One particularly challenging aspect of the cam pieces is their convoluted surface, because not only the double-cam but also the shift gate for the actuator system needs to be hardened. It had to be ensured that the laser beam always provides the optimum heat input as it travels over the component, in both the flat and the curved sections. While, on the one hand, a too high laser output presents the risk of overheating and thus melting the finer edges and contour steps, the laser output must not be too low when processing the thicker parts of the cam pieces, otherwise the required hardening depth will not be achieved.
Initial feasibility studies were carried out using an optical system developed by Professor Dr.-Ing. Roland Wahl of the Steinbeis Technology Transfer Center in Pforzheim. The underlying idea was to find a way of not only precisely monitoring the temperature of the working area of the component’s surface throughout the entire hardening process but also providing an automatic control of the heat input as a function of the surface topology. After running through numerous optimization loops in the Center’s applications lab, the best control loop settings and process parameters were identified and then tested on sample parts.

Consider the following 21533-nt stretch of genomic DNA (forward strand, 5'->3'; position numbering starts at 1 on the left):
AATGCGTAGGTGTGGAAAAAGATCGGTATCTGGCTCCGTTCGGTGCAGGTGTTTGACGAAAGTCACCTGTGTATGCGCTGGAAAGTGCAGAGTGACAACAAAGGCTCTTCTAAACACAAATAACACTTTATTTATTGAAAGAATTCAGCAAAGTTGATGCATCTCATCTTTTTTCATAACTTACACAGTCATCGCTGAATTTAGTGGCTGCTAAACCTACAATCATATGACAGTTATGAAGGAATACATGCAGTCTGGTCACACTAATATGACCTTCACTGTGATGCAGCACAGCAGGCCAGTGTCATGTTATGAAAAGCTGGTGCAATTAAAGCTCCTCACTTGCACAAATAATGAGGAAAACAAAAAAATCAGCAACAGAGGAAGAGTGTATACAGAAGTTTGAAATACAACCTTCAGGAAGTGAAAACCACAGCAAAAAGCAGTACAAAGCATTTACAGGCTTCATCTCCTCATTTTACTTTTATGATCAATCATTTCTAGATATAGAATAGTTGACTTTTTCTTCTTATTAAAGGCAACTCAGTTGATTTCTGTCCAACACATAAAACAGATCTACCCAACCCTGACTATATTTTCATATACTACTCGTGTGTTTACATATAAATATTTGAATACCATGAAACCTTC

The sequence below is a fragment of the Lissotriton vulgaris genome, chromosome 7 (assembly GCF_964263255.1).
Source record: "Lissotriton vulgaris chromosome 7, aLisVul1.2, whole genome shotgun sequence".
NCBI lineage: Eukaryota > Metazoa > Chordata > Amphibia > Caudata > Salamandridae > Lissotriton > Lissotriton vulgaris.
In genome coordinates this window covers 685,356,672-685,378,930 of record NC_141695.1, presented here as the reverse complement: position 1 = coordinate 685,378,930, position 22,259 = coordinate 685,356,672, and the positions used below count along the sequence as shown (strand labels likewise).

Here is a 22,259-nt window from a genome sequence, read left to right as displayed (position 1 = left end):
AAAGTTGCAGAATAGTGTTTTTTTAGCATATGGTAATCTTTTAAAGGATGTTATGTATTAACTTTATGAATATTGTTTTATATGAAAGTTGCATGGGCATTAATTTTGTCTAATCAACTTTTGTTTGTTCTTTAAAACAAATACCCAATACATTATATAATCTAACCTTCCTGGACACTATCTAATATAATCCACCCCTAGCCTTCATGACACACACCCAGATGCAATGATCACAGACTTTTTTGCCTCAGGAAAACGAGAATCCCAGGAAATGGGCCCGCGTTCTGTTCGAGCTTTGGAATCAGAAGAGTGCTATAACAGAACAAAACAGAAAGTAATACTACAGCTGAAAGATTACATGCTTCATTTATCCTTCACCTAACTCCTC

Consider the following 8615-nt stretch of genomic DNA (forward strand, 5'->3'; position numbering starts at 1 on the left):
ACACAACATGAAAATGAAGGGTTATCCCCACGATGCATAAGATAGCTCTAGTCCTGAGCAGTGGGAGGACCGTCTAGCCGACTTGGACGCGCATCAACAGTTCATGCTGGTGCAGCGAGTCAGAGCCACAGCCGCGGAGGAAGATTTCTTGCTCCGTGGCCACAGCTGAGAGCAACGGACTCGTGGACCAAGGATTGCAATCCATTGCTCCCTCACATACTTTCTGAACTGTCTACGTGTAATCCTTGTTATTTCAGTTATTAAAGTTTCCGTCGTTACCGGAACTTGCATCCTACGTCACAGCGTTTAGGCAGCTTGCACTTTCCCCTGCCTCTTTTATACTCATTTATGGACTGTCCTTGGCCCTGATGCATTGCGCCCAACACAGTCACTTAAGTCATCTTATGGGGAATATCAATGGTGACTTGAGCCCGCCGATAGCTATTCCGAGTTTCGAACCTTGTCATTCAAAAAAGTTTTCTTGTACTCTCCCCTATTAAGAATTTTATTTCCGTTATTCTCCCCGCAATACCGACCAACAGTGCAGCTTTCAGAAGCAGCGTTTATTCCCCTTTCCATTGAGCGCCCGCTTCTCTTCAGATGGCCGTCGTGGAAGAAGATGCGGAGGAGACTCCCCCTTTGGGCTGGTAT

Using modules supplied by Scansonic, a company that specializes in optical systems, the project team was able to build a laser processing head with a highly dynamic 1D scanner unit capable of generating variable track widths. A special feature of its design is the coaxial arrangement of the pyrometer with respect to the laser beam. The laser beam is guided from the end of the fiber to the scanner mirror onto the workpiece, and the same route is used in reverse to transmit temperature data to a decoupling unit that forwards the data to the pyrometer. This measurement arrangement ensures that there is no spatial or temporal shift between the focal point of the laser and the point at which the temperature is measured. This precise temperature measurement in turn makes it possible to precisely control the local power input, using a two-step approach.
If, for example, the beam encounters a sharp edge, this is immediately recognized by the pyrometer due to the increased temperature. The system responds by either increasing the beam travel rate or reducing the laser output to avoid the risk of melting the surface at this point. If, on the other hand, thicker parts of the workpiece cause the surface temperature to drop below a predefined level, the applied line energy is increased to ensure hardening to a sufficient depth.